Traditional cytogenetic studies [69] and the recent array-based comparative genomic hybridization (array CGH) analysis have shown that chromosome abnormalities and rare copy number variants [10, 11] are associated with ASD. Various chromosome abnormalities such as deletion, duplication, inversion, and translocation were identified in ASD patients. In particular, the advent of array CGH technology has greatly facilitated the detection of formerly undetectable submicroscopic copy number variants that are associated with ASD [1014].

Our group previously identified two novel chromosome deletions in ASD using karyotyping analysis and array CGH [15]. One was a terminal deletion of approximately 2.4 Mb at 8p23.2-pter detected in a male patient with autistic disorder [15]. Several genes with neurobiological functions such as discs, large (Drosophila) homolog-associated protein 2 (DLGAP2), ceroid-lipofuscinosis, neuronal 8 (CLN8), the Rho guanine nucleotide exchange factor 10 (ARHGEF10) and F-box protein 25 (FBXO25), were mapped to this region. It is likely that haploinsufficiency of one or several of these genes might result in the clinical phenotypes of the affected patients. Hence, these genes might be considered as candidate genes of ASD patients in general.

DLGAP2 (GeneID 9298) encodes the discs, large (Drosophila) homolog-associated protein 2, which is also called PSD-95/SAP90-binding protein 2 and SAP90/PSD-95-associated protein 2 (SAPAP2). The protein is one of the membrane-associated guanylate kinases localized at the post-synaptic density that plays a role in the molecular organization of synapses and in neuronal cell signaling [16]. These kinases are a family of signaling molecules expressed at various submembrane areas, and contain the PDZ, SH3 and the guanylate kinase domains. Several studies have suggested that the synapse associated proteins (SAPs) localized at postsynaptic density are involved in the pathophysiology of psychiatric disorders [1721]. Marshall et al. detected 13 loci with recurrent CNV in autism cases; they found that several postsynaptic density genes and synapse complex genes were mapped in these CNVs [22]. They also found that a genomic DNA duplication intersected the DLGAP2 gene in a patient with autism [22]. In addition, Ozgen et al. reported a classical inv dup del(8p) in a female patient with autism whose DLGAP2 gene was located within the 6.9 Mb terminal deletion [23]. Together with the finding in our previous study, these studies suggest that the DLGAP2 gene is an important candidate gene of ASD. To test this hypothesis, we conducted a deep resequencing of all the exons of the DLGAP2 in a sample of ASD from Taiwan. Herein, we present our findings of the genetic analysis of DLGAP2 in this report.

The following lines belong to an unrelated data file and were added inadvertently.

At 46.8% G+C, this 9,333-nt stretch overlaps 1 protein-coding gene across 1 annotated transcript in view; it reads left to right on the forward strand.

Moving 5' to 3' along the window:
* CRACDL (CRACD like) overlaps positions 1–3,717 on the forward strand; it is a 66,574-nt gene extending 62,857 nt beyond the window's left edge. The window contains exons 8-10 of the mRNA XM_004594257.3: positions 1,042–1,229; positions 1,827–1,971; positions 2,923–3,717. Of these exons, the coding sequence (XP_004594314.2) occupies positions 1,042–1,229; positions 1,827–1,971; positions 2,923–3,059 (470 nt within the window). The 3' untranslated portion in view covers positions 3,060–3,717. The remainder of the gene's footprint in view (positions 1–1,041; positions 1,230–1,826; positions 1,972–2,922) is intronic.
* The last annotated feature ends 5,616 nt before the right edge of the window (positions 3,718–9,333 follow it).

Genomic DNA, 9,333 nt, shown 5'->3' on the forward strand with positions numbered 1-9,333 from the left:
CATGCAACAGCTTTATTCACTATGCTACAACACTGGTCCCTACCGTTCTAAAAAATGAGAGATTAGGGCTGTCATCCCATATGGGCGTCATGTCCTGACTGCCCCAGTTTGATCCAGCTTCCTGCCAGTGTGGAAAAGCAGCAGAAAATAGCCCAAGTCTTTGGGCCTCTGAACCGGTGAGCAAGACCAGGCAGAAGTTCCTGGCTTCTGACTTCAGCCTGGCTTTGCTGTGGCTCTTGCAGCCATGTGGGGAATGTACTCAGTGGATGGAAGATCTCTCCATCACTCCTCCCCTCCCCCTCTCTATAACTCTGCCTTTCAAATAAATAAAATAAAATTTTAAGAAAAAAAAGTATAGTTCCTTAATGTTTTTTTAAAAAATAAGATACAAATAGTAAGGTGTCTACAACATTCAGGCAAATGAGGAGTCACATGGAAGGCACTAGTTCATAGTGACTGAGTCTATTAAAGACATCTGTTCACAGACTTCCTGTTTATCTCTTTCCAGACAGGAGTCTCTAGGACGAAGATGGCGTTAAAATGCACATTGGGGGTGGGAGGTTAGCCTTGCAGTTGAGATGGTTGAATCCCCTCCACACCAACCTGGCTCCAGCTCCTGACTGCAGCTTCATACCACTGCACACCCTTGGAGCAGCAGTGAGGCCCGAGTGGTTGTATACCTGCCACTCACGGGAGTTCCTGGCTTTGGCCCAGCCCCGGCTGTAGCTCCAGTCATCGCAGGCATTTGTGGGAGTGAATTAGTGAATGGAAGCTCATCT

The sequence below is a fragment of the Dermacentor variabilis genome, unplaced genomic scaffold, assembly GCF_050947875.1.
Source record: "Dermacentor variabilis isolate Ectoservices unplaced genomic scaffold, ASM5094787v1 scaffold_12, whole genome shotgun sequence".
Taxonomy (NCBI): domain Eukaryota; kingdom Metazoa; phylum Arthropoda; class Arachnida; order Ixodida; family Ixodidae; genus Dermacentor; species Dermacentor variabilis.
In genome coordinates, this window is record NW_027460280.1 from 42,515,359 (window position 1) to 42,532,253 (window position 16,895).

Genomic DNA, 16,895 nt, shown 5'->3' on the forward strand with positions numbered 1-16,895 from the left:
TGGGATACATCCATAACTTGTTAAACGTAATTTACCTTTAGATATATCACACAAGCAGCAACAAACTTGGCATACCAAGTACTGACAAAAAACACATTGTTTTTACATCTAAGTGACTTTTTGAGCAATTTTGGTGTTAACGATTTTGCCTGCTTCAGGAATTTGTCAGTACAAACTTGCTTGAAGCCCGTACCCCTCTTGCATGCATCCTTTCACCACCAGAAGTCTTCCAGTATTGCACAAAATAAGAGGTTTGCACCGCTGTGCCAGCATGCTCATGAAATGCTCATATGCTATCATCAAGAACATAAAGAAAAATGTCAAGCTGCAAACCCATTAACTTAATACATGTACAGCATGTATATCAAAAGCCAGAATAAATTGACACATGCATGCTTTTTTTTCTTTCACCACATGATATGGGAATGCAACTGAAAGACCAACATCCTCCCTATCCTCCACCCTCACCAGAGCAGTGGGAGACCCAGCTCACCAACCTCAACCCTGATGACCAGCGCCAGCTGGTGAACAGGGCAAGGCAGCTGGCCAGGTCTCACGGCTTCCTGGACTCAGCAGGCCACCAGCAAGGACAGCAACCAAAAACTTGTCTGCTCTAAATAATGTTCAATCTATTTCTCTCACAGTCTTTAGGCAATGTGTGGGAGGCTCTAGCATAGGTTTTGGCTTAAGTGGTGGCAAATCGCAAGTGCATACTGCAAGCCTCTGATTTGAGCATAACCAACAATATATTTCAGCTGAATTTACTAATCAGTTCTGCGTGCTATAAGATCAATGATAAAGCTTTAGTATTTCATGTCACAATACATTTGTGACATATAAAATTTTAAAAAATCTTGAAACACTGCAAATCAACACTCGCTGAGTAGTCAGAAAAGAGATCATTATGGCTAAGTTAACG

Methods

Subjects and procedures

All subjects were Han Chinese from Taiwan. Patients meeting the diagnostic criteria of either autistic disorder or Asperger’s disorder according to the DSM-IV and ICD-10 were enrolled in this study from the psychiatry department of a university hospital, a private medical center, and schools and early intervention centers in northern Taiwan. Subjects with ASD aged 3 to 25 years old, and with a clinical diagnosis of ASD confirmed by the structured interview using the Chinese version of the Autism Diagnostic Interview-Revised (ADI-R) [24, 25]. They received clinical assessments and provided DNA data at the university hospital, no matter whether they were recruited from this university hospital or referred by other places. Patients with known chromosomal abnormalities and associated medical conditions were excluded from the study. Subjects receiving routine medical check-ups at the Department of Family Medicine of a medical center were recruited as controls. The mental status of the control subjects was screened by a senior psychiatrist. Individuals with major psychiatric disorders including ASD were excluded.